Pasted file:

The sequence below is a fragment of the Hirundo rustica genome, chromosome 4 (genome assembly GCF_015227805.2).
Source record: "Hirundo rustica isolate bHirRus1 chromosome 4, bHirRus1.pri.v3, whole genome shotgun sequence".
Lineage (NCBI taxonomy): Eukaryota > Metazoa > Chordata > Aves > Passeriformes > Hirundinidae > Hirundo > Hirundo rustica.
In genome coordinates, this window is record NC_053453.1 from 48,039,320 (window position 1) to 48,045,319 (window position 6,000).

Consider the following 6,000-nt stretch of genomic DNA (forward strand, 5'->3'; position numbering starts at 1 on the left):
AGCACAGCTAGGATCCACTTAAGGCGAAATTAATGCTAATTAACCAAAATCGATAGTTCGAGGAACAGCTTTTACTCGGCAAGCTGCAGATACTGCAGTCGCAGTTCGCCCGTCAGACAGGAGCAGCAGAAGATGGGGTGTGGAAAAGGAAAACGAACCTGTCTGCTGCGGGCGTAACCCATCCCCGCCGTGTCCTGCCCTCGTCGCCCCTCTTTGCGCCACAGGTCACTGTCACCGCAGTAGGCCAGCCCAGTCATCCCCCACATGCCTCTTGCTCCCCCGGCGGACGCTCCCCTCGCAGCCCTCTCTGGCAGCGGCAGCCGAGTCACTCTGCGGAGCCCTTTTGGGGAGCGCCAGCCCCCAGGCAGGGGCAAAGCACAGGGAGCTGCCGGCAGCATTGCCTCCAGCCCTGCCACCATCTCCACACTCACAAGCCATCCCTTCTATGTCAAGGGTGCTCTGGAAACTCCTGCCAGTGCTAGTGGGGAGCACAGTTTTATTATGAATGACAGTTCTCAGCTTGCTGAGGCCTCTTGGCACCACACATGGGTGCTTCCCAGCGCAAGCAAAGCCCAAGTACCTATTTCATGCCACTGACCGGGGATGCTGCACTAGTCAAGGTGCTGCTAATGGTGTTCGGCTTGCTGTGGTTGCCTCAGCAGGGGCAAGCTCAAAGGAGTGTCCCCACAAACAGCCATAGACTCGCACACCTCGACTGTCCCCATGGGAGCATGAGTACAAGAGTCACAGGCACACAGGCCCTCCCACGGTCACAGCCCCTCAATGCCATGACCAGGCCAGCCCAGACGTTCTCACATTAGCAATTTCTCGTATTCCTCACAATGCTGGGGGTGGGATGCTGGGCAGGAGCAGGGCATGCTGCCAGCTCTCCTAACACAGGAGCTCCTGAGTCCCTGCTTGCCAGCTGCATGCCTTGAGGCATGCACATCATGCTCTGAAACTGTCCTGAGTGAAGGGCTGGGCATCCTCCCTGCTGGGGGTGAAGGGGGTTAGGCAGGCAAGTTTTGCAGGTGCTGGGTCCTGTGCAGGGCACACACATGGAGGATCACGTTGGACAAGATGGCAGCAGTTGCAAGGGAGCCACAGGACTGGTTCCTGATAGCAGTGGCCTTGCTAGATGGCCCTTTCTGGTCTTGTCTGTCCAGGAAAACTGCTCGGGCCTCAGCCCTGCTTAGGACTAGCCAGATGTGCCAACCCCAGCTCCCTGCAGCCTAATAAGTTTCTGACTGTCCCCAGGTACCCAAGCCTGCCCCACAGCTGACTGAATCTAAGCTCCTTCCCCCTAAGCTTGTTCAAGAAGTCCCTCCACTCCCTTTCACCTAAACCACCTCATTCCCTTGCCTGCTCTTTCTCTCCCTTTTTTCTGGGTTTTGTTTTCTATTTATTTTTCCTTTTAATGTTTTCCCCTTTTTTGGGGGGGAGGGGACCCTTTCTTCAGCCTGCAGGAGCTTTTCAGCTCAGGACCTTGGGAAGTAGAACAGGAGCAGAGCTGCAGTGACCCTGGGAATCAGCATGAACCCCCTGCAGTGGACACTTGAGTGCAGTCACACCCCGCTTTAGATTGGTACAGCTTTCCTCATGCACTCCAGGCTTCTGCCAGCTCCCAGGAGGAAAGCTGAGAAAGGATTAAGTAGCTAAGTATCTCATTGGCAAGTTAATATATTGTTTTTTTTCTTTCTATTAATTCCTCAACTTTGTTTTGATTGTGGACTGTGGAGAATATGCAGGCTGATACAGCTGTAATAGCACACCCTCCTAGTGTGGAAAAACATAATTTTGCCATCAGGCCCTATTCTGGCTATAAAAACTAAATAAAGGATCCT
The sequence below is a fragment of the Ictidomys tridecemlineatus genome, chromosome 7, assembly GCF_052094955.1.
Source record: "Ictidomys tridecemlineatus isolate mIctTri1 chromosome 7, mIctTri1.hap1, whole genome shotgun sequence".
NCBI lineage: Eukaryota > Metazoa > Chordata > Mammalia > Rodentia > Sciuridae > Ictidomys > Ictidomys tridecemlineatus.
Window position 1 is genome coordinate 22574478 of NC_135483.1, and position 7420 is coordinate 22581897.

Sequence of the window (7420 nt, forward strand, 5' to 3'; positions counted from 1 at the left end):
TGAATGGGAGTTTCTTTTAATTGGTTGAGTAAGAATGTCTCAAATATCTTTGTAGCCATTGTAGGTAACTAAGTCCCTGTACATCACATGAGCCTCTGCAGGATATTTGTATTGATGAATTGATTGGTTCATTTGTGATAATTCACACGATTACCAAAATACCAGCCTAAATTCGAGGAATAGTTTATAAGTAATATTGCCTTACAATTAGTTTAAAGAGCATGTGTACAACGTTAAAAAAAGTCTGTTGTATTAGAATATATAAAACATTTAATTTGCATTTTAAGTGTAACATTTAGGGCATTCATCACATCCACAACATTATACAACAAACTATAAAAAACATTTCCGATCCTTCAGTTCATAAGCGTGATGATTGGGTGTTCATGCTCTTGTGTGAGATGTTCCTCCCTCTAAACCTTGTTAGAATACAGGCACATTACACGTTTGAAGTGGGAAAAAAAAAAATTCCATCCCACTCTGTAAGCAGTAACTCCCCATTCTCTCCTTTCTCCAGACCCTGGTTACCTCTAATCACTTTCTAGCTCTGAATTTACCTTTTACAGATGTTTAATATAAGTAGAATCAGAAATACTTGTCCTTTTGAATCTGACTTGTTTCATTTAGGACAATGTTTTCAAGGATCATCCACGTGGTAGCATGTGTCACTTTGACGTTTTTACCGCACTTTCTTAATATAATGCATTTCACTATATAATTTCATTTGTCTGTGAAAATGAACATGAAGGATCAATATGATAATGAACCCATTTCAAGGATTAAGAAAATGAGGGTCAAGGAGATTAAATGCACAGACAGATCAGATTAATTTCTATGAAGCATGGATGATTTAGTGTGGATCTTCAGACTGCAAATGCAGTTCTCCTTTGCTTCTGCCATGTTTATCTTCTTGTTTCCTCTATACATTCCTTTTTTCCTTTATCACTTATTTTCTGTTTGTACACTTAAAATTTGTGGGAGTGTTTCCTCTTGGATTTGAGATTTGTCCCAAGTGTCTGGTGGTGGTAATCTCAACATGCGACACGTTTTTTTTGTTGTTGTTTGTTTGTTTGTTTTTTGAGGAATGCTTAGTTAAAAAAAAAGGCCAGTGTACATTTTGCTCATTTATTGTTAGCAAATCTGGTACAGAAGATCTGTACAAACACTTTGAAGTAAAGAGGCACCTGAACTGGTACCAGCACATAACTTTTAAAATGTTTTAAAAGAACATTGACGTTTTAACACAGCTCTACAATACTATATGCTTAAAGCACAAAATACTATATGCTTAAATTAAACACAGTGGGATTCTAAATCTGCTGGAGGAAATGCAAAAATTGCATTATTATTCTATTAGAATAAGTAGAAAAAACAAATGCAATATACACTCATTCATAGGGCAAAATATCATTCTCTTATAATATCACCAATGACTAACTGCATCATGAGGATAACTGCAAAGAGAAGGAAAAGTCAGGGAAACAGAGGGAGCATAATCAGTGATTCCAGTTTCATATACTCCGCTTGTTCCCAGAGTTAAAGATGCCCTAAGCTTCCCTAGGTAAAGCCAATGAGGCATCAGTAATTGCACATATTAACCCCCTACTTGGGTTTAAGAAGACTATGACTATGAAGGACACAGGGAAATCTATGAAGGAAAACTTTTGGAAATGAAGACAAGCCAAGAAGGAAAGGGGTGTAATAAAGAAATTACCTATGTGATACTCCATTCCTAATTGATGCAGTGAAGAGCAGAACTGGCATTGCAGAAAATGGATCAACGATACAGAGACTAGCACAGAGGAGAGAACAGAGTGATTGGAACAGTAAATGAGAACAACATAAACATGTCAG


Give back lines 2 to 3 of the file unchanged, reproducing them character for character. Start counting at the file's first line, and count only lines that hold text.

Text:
Source record: "Hirundo rustica isolate bHirRus1 chromosome 4, bHirRus1.pri.v3, whole genome shotgun sequence".
Lineage (NCBI taxonomy): Eukaryota > Metazoa > Chordata > Aves > Passeriformes > Hirundinidae > Hirundo > Hirundo rustica.